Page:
Brittany Murphy Didn't Die From Drug Use, Mother And Husband Insist

'She was just high on life, and people see that as something else,' Sharon Murphy tells Associated Press.

Wednesday (January 20) marks the one-month anniversary of the death of Brittany Murphy at the age of 32, and with toxicology tests still being conducted, a determination as to her cause of death has not yet been made. The actress' mother and husband continue to maintain that Murphy died of natural causes, not drug use or an eating disorder, as has been widely speculated.

"She had a fear of dying," Brittany's mother, Sharon, told The Associated Press in a Tuesday interview. "She would not take too much caffeine. She wouldn't even have a glass of champagne on New Year's. She was just high on life, and people see that as something else, I guess."

Both Sharon and Brittany's husband, Simon Monjack, maintained during the interview that Brittany did not use drugs or alcohol. Monjack went on to say that some of the prescription medications found in the couple's home belonged to him. He did confirm she had taken klonopin, an anti-seizure medication that can also be prescribed for panic and anxiety disorders, ever since a seizure incident that occurred during the filming of "8 Mile." He said she had also occasionally taken Sarafem, which targets pain and mood swings during menstrual periods. Murphy had suffered flu-like symptoms in the days before her death but took only Robitussin, according to Monjack.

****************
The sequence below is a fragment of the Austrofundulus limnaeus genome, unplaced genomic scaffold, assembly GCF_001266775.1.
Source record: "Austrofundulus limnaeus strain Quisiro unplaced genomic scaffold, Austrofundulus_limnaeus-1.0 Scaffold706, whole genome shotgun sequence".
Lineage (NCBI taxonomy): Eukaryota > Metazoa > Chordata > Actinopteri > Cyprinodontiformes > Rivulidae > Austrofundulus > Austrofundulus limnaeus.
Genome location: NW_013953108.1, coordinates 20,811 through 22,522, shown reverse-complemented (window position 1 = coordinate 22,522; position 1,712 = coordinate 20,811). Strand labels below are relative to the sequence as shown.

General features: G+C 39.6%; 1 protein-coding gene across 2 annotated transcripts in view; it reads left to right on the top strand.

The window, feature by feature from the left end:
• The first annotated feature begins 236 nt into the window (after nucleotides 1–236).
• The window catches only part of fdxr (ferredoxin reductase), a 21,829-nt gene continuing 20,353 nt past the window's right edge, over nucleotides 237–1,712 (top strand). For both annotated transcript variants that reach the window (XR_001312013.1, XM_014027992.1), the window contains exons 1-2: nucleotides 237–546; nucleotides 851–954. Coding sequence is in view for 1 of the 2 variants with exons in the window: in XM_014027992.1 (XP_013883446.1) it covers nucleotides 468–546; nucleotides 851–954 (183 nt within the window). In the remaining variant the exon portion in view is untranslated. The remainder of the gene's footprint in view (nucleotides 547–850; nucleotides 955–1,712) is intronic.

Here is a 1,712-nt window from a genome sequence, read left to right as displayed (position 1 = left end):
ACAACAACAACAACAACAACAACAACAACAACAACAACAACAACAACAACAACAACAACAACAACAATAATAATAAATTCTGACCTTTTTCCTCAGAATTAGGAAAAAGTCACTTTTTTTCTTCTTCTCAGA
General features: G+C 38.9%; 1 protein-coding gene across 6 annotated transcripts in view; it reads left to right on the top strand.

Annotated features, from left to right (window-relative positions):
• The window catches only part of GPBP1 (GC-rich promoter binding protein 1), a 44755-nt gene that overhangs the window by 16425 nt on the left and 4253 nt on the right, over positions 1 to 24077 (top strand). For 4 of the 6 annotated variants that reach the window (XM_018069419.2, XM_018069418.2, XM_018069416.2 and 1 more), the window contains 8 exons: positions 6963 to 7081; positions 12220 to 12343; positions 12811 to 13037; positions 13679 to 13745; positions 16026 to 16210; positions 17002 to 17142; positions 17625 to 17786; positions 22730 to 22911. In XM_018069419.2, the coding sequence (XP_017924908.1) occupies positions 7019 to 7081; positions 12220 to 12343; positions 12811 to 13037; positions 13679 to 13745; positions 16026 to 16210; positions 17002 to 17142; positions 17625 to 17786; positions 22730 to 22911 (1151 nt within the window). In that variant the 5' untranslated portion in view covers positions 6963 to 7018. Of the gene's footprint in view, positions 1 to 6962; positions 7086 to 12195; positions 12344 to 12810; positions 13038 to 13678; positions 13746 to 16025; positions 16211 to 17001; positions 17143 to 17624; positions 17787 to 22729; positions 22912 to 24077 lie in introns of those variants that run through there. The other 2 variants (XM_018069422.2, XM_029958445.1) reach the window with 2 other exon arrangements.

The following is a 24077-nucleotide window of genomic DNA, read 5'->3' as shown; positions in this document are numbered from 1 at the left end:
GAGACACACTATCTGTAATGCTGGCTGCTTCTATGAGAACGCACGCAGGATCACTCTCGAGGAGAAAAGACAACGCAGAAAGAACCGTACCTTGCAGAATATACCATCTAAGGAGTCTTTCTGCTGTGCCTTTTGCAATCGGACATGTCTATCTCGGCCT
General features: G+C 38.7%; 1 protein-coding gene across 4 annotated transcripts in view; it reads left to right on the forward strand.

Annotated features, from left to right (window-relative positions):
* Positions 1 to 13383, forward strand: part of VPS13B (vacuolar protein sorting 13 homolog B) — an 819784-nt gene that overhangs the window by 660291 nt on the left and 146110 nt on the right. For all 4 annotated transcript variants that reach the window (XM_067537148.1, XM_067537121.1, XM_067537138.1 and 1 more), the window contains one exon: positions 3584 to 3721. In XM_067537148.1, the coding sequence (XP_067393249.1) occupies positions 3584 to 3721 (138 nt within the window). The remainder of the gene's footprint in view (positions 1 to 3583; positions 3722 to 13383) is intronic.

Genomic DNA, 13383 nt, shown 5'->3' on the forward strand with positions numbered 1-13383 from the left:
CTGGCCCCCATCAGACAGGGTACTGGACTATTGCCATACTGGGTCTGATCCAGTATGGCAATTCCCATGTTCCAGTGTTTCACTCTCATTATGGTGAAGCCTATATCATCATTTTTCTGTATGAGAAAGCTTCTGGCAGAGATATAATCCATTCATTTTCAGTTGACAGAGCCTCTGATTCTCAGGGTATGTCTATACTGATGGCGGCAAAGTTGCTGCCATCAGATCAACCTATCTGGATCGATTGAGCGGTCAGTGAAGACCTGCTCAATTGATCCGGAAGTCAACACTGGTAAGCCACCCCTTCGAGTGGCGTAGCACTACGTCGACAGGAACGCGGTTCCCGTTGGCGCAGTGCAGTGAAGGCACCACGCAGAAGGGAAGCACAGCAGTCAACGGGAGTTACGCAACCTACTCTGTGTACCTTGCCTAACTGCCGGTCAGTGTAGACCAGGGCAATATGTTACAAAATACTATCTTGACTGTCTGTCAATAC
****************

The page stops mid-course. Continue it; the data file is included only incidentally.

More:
The night before Brittany died, Sharon said, her daughter had talked about having a child, and Monjack said they'd picked out baby names.

Following an inconclusive autopsy, coroner's officials ordered a series of toxicology and tissue tests. Monjack said officials have not contacted him with any information that would indicate his wife died from anything other than natural causes.

While Sharon Murphy said she's tried to ignore reports about her daughter's rumored drug abuse and eating disorder, Monjack called the reports lies and said he is considering suing both British publications and the Los Angeles County Coroner's Department over a list of prescription medications found in Murphy's home that was obtained by TMZ.

As Murphy and Monjack await the coroner's test results, they are planning a public memorial to be held in Los Angeles at the end of February, which will coincide with the start-up of the Brittany Murphy Foundation, a charity aimed at arts education and other causes important to the actress.

"I think the dust will settle, the truth will come out," Monjack said. "I think people will come to realize the genius of Brittany Murphy and come to regret the way they treated her while she was alive."